Investigators from the National Anticorruption Department (DNA) decided on July 18 that the euro deputy Adrian Severin should be prosecuted for bribery and influence peddling, the defendant was informed today.
The MEP was called today to the DNA headquarter in Bucharest, but did not want to comment on the reason of the summon.
On April 5, the DNA through the Ministry of Justice asked that the European Parliament lift Severin's immunity. On April 12, the same body requested that all goods, documents and computers belonging to Severin and located in his EP office be conserved and sealed, so that an investigation could be carried out.
On June 23 the European Parliament decided to lift Severin's immunity and assigned the EP President to inform the Romanian authorities and Severin himself of the decision.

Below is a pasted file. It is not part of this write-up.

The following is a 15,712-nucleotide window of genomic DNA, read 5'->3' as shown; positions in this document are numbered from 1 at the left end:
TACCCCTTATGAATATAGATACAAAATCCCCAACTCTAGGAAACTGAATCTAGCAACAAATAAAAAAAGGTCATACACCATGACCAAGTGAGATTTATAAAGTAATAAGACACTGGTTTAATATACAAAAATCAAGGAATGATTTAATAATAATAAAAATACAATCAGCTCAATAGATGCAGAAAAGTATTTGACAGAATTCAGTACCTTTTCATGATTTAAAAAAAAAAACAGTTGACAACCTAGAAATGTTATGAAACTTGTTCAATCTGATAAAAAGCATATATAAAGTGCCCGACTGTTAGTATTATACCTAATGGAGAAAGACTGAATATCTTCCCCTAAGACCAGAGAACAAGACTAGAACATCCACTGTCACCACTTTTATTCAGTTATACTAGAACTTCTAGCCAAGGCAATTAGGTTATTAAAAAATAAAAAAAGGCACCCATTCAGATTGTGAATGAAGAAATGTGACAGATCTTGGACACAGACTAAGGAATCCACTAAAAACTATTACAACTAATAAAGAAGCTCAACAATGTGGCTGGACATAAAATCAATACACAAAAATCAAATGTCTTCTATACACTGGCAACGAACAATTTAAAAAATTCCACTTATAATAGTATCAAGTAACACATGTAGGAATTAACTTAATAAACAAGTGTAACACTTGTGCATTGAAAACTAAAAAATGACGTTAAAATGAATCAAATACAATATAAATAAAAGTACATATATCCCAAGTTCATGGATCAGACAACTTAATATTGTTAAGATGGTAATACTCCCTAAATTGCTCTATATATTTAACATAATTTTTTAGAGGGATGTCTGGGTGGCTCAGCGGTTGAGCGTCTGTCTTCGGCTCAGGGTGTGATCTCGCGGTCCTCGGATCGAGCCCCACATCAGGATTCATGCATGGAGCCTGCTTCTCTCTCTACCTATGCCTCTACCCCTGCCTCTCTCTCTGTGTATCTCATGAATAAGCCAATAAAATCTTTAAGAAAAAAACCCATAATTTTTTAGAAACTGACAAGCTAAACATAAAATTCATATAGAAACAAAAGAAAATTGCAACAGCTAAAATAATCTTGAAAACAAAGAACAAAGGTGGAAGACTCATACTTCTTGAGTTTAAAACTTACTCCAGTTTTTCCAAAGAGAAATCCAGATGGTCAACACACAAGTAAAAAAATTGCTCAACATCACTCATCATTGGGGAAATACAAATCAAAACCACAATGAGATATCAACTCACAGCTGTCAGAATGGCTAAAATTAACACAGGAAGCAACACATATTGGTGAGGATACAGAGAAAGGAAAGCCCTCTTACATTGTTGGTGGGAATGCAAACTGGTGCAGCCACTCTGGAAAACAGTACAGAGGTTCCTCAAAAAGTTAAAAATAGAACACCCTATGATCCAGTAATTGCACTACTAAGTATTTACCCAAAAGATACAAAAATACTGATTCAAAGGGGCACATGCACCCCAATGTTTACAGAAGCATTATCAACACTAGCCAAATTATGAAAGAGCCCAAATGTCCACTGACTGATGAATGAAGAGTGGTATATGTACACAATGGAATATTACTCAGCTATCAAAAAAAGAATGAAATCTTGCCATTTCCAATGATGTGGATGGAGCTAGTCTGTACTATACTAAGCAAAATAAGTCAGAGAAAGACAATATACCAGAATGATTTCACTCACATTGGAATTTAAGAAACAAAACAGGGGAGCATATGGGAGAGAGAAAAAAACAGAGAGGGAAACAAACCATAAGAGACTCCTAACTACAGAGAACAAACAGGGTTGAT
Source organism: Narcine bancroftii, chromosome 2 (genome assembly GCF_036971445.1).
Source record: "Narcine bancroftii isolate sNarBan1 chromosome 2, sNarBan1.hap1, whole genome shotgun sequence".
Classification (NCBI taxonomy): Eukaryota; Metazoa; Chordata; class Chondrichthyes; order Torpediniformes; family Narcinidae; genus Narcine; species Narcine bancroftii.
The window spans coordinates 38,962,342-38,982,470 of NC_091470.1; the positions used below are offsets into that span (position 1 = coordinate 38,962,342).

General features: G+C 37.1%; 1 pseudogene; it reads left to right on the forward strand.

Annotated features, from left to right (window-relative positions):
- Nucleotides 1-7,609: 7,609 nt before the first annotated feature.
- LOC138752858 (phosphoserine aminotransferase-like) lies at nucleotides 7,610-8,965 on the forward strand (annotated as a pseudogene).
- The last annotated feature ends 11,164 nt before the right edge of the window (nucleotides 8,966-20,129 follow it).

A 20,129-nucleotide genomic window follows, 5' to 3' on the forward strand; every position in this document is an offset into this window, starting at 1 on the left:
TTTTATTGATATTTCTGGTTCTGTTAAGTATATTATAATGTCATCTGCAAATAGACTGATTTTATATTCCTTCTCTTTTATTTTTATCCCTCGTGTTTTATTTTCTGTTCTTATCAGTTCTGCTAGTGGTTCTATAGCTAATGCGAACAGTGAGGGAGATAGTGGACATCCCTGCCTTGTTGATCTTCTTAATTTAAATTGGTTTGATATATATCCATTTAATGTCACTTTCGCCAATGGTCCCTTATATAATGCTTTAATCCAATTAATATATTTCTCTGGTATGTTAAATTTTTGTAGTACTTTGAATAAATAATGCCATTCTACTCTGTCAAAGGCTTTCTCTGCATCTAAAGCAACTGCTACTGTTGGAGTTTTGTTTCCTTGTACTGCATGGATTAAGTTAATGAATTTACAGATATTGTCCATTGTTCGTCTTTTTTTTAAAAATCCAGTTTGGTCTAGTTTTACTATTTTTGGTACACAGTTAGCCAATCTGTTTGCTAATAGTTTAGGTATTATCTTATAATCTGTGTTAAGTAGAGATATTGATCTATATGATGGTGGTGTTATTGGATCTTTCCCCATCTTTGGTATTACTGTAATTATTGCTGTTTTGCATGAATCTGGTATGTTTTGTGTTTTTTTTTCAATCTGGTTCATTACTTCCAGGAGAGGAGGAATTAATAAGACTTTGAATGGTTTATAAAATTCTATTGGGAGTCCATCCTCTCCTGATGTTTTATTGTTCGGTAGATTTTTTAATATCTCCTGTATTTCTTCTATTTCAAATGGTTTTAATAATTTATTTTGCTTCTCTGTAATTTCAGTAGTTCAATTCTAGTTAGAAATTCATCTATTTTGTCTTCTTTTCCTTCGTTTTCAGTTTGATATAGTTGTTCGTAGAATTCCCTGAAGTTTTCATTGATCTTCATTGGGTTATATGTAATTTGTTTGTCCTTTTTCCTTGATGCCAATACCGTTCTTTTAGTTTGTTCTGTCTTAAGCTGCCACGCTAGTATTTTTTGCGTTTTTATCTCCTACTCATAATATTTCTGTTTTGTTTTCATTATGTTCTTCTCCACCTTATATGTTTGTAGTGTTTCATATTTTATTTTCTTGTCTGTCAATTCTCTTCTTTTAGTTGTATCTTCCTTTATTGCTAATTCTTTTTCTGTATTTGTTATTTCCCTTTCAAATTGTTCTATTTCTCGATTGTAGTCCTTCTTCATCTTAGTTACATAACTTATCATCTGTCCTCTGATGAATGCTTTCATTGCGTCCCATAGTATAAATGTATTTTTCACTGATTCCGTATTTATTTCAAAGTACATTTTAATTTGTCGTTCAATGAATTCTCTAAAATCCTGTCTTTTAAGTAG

The euro-parliamentary was accused of corruption as a set-up investigation carried out by the British journal the Sunday Times blew up in March.
Reporters with the British journal the Sunday Times claimed they lobbied with several members of the EP for a series of ammendments, promising financial rewards in exchange. Adrian Severin, they say, was one to fall into the trap, supposedly demanding 12,000 euros for the ammendment he backed.
The former PSD member vowed it was all a set-up, part of the newspaper's strategy to discredit the European Parliament. "I never backed any ammendment for someone else, demanding money. I don't think that any of my colleagues would do that", he said and asked that the journalists who signed the material be investigated.
Severin resigned his position with the opposition party PSD at the end of March, but refused to quit the EP, despite the clear request of the president Jerzy Buzek. He is not an unaffilliated member.